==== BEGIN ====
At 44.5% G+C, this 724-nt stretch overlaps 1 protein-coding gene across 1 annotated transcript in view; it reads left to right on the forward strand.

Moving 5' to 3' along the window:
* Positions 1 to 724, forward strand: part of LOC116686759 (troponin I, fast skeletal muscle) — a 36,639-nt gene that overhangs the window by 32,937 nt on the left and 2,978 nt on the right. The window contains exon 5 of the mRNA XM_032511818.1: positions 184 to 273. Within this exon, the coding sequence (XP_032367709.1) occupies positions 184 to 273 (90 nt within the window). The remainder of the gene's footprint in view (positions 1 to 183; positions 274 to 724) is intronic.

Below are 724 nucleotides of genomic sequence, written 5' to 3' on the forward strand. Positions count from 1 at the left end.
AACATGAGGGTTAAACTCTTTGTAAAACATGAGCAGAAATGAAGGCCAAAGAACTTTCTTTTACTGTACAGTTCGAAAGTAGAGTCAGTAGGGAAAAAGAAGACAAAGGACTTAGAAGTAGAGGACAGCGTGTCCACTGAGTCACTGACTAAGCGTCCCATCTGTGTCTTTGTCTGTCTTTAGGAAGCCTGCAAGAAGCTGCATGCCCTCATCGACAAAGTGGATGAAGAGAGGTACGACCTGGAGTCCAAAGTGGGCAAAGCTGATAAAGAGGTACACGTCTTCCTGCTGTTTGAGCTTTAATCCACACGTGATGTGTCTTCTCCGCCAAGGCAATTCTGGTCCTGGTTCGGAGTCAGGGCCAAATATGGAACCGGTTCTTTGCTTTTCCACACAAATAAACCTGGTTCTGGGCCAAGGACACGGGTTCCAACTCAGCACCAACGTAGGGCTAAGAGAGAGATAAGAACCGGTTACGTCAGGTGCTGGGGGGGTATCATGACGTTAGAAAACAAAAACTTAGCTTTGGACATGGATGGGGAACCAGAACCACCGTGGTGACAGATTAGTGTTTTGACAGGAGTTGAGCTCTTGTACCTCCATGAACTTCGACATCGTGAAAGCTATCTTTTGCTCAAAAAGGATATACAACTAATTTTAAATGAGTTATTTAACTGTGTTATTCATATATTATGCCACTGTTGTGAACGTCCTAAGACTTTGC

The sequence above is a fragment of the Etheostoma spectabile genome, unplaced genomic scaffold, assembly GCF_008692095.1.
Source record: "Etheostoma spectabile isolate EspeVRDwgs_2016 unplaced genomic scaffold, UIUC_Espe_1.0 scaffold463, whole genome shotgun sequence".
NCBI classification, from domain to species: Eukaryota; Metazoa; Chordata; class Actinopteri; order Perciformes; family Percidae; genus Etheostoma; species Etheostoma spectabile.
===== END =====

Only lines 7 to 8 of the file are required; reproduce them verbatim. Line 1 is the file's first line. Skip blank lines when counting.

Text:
Source record: "Etheostoma spectabile isolate EspeVRDwgs_2016 unplaced genomic scaffold, UIUC_Espe_1.0 scaffold463, whole genome shotgun sequence".
NCBI classification, from domain to species: Eukaryota; Metazoa; Chordata; class Actinopteri; order Perciformes; family Percidae; genus Etheostoma; species Etheostoma spectabile.